Ayn Rand’s Normative Ethics: The Virtuous Egoist, by Tara Smith. New York: Cambridge University Press, 2006. 328 pp. $80.00 (cloth), $25.99 (paperback).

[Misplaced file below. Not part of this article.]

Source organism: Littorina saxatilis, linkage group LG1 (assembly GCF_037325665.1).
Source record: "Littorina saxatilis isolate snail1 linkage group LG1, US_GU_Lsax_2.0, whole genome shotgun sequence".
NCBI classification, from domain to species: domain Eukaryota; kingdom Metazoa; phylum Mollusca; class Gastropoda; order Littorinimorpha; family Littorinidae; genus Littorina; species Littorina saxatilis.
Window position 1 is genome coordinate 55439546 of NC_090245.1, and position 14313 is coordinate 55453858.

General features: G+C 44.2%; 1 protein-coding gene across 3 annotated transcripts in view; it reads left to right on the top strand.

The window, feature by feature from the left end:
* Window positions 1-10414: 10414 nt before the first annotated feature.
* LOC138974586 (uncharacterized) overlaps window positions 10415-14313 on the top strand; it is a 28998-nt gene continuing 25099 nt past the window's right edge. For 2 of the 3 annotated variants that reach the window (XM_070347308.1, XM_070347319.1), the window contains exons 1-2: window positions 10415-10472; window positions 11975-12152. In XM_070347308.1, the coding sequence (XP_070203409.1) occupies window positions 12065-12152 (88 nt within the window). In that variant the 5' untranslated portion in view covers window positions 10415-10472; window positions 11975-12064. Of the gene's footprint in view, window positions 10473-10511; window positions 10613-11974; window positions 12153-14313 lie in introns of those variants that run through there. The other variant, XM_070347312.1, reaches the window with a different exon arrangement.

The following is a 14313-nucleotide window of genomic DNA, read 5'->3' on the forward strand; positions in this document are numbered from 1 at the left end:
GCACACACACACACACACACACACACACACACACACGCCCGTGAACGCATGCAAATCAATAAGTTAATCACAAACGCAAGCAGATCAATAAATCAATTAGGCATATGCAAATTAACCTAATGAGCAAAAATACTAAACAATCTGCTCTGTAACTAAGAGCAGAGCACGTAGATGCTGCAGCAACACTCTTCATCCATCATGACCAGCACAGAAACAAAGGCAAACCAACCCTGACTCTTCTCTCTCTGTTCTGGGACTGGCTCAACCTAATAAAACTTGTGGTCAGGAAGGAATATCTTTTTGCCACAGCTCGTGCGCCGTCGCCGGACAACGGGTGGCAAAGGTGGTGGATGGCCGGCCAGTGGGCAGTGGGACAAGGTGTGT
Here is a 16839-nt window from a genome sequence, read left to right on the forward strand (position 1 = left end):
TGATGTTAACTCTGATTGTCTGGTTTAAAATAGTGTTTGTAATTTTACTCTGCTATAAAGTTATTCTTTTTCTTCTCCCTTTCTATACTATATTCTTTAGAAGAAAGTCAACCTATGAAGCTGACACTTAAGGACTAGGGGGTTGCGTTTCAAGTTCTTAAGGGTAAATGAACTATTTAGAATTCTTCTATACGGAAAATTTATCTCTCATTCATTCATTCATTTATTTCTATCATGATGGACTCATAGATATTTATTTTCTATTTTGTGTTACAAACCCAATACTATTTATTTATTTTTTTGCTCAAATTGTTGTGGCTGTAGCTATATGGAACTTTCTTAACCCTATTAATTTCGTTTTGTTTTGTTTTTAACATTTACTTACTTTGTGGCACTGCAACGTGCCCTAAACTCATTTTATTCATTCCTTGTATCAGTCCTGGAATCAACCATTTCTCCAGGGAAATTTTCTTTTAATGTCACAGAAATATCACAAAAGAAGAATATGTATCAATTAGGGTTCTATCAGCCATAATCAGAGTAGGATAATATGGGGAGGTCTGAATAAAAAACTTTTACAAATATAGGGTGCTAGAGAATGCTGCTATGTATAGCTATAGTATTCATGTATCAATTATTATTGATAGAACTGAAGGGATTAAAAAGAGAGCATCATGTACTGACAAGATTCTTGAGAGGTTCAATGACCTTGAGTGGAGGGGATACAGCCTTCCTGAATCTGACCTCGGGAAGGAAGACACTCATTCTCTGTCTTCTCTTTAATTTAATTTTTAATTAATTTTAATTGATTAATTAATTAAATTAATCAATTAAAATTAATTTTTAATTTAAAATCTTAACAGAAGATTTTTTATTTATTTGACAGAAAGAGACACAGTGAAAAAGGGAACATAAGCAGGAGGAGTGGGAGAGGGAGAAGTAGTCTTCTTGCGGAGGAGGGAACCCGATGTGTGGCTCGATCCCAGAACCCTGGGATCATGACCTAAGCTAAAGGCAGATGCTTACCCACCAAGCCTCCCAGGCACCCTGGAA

Ayn Rand’s ethics of rational egoism has long been maligned and dismissed without being understood, particularly by academics. Today, while ever-more introductory texts in philosophy include discussions of her Objectivist ethics, they routinely distort her views. For example, in his widely used text The Elements of Moral Philosophy, James Rachels ignores Rand’s actual meta-ethical argument for egoism, instead attributing to her an invented four-step argument against altruism.1 In direct contradiction to her view of interests as objective and her intransigent defense of individual rights, Rachels asserts that egoism would “endorse wicked actions” such as fraud, rape, theft, child abuse, and sexual slavery so long as the egoist could avoid detection and punishment.2 In considering the standard objection that egoism fails to resolve interpersonal conflicts of interest, Rachels seems unfamiliar with the Objectivist view that the interests of rational men do not conflict, as he suggests that the egoist’s position might be that “life is essentially a long series of conflicts in which each person is struggling to come out on top.”3 Ultimately, Rachels describes egoism as a form of arbitrary prejudice for oneself, akin to racism and nationalism.4 Although other introductory texts offer somewhat more accurate—and less snide—discussions of Rand’s egoism, major distortions are standard.